Since we are a ‘Nation of Immigrants’ (hopefully legal), it is not rare that many of us are bi or even tri-lingual.  Growing up in an Italian household, I heard Italian and the Sicilian dialect spoken constantly.

Even though both my parents were born here in the United States, they were fluent in Italian and also the Sicilian dialect.  My father, a pharmacist, spoke not only Italian, but German and French.  Foreign languages were not ‘foreign’ in my home growing up.

Later on, I attended summer school every summer as an undergraduate. Rather than graduate early, I was accepted into an exchange program at the University of Pisa in Italy.



As a police officer today, speaking Spanish, is almost a requirement.  While not completely fluent, I can make my intentions known concerning directions, interrogation and comprehension.  I stopped a pick-up truck that was hauling hay for one of the estates. There were six people in the cab, which is a strict violation.

I asked of them all to exit. While complying with my request, they had some not-very-nice comments to make about my mother, my family and my department.  I said nothing.


I have written appearance tickets for this kind of infraction in the past. The problem with this group is that the undocumented immigrants keep changing their names. They would incorporate their mother’s maiden name, then their grandmother’s name, with the result being nothing like what was on their state issued ID.

My chief directed me to take them all to headquarters and we’d figure it all out there.  As these undocumented workers were being seated in our police vehicles, the invectives again poured out of them. Their ugly statements were against me, my mother, and cursing my family all the way back to the member who was a Pope.

I showed no reaction.

When we arrived at headquarters, the doors were opened and they filed out and into our holding area for processing.  I turned to them, pointed to the bench and said, “Sientase aqui” (sit here).

I wish I had an 8×10 glossy of the look of fear and regret on their faces as if to say “Oh no!  He understands what we were saying!  God help us now!

They were all released, except for the driver – he was brought before a judge. The rest were all very mindful and apologized to me. Then, they thanked me profusely for the courteous treatment I gave them.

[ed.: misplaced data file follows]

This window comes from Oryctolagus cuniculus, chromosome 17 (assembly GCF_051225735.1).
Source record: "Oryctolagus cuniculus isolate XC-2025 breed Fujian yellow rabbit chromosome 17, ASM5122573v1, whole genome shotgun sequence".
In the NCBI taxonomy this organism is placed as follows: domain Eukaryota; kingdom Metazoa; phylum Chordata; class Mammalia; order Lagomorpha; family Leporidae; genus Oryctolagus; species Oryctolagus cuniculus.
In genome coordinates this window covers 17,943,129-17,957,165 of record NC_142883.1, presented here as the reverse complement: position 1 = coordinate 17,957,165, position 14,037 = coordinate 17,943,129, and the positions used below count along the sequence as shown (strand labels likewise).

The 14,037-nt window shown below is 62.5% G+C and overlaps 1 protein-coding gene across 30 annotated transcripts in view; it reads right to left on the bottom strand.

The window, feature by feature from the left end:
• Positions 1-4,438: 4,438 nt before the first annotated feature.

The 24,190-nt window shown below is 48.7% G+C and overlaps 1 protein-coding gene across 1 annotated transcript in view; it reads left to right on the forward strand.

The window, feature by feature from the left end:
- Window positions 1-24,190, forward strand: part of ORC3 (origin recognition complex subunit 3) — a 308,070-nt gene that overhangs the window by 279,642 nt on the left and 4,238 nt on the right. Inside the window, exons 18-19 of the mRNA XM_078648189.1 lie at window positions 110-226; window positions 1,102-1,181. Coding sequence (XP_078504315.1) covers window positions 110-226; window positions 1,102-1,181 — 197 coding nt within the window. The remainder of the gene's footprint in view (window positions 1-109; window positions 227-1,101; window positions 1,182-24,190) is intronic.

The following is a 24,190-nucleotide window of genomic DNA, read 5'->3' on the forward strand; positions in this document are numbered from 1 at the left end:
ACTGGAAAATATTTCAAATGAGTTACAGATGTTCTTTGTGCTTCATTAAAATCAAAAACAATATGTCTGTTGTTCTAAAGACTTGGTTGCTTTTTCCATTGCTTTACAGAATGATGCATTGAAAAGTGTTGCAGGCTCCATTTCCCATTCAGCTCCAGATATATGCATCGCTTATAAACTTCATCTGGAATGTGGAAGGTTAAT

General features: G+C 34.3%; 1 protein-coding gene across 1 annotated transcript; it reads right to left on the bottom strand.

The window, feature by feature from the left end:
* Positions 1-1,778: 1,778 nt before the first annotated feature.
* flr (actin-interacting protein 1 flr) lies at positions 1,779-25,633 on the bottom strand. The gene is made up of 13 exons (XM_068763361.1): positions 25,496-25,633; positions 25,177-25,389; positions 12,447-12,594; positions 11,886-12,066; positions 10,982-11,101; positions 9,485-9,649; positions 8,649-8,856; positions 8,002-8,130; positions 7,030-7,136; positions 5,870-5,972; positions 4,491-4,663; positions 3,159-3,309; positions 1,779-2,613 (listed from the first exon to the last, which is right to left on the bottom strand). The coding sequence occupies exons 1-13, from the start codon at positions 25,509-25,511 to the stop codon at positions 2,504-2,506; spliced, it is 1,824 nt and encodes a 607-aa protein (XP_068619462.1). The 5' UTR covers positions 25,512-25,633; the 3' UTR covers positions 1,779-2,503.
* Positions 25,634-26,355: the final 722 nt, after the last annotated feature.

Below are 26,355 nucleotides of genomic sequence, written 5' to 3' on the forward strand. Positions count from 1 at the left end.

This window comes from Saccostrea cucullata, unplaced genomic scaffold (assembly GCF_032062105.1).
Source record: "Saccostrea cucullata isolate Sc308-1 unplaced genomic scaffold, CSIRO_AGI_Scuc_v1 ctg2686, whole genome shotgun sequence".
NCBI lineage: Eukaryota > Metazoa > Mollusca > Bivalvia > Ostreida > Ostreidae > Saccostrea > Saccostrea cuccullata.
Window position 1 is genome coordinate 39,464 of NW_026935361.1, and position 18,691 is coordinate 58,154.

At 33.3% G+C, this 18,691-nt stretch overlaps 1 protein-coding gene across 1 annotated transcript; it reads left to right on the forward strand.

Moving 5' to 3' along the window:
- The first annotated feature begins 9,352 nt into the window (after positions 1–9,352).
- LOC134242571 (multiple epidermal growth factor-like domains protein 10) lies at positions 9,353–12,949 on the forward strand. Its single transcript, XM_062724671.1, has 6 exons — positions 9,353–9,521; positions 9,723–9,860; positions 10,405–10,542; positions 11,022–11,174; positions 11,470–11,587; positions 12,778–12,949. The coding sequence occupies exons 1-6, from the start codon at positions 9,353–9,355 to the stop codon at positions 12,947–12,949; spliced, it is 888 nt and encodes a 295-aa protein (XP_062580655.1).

Another time, I stopped a car going a little too fast on the major public highway through town.  The car was full of people on their way to a wedding reception at a very exclusive restaurant up the road.

I stopped the car, approached it and asked the driver, “Do you know why I stopped you?”  He said (with a thick Italian accent), “I’m ma sorry, Officer.  Was I go ina too fast?”  I agreed and asked to see his driver’s license and car’s registration.

The driver agreed to find it. While he was looking, I could hear him say under his breath, “Questo strunze, porca misaria, filgio di butane, questo bastardo.”

Basically, he was calling me a piece of excrement, suggesting that I should suffer miserably and that my parents were not married to each other when I was born.  Not wanting to spoil the festive mood of the upcoming reception, I returned to his car with his information and no traffic ticket for the speed.

He was relieved. Then he said, “Oh thanka you, officer.  Thanka you very mucha.”

I looked at him and replied, “Ora adesso, non sono una filgio di butane?” (So now I’m not a son of a bitch?” He turned beet-red, apologized approximately eight times and shook my hand with BOTH OF HIS HANDS.

The lesson is that you never know who understands what you are saying.



 I recall another circumstance when I had fun with a different driver who was going to that same French restaurant. It happened when their vehicle, full of wedding guests, was traveling much too fast (66 in a 45).

As I approached the car, their first words were, “Where is that fancy French restaurant around here?”  (It has always amazed me that if you are lost, driving faster will not make you LESS LOST.)

So, I answered in French:  “Oui, c’est pres d’ici.  Vous devez d’alle deue kilometre dans cette rue e le restaurante que vous voudrais de trouver e sulle gauche. ” (Translated: Yes, it’s near here. You must go two kilometers on this road and the restaurant you are looking for is on the left.).

They were SHOCKED.  I never saw six people all with their mouths open all at the same time!

Let them all think of these incidents when someone says that ‘all cops are dumb.’

At the bottom line, it all comes down to saving just ONE life.



Please SHARE this article. That helps bring our message to more cops and also builds the readership which helps CopBlue to grow.


Please check out our Facebook page:  CLICK HERE

Thank you for taking the time to read this message and allowing us to share this article with you.  Our editor can be contacted via email with questions or input:  Email Editor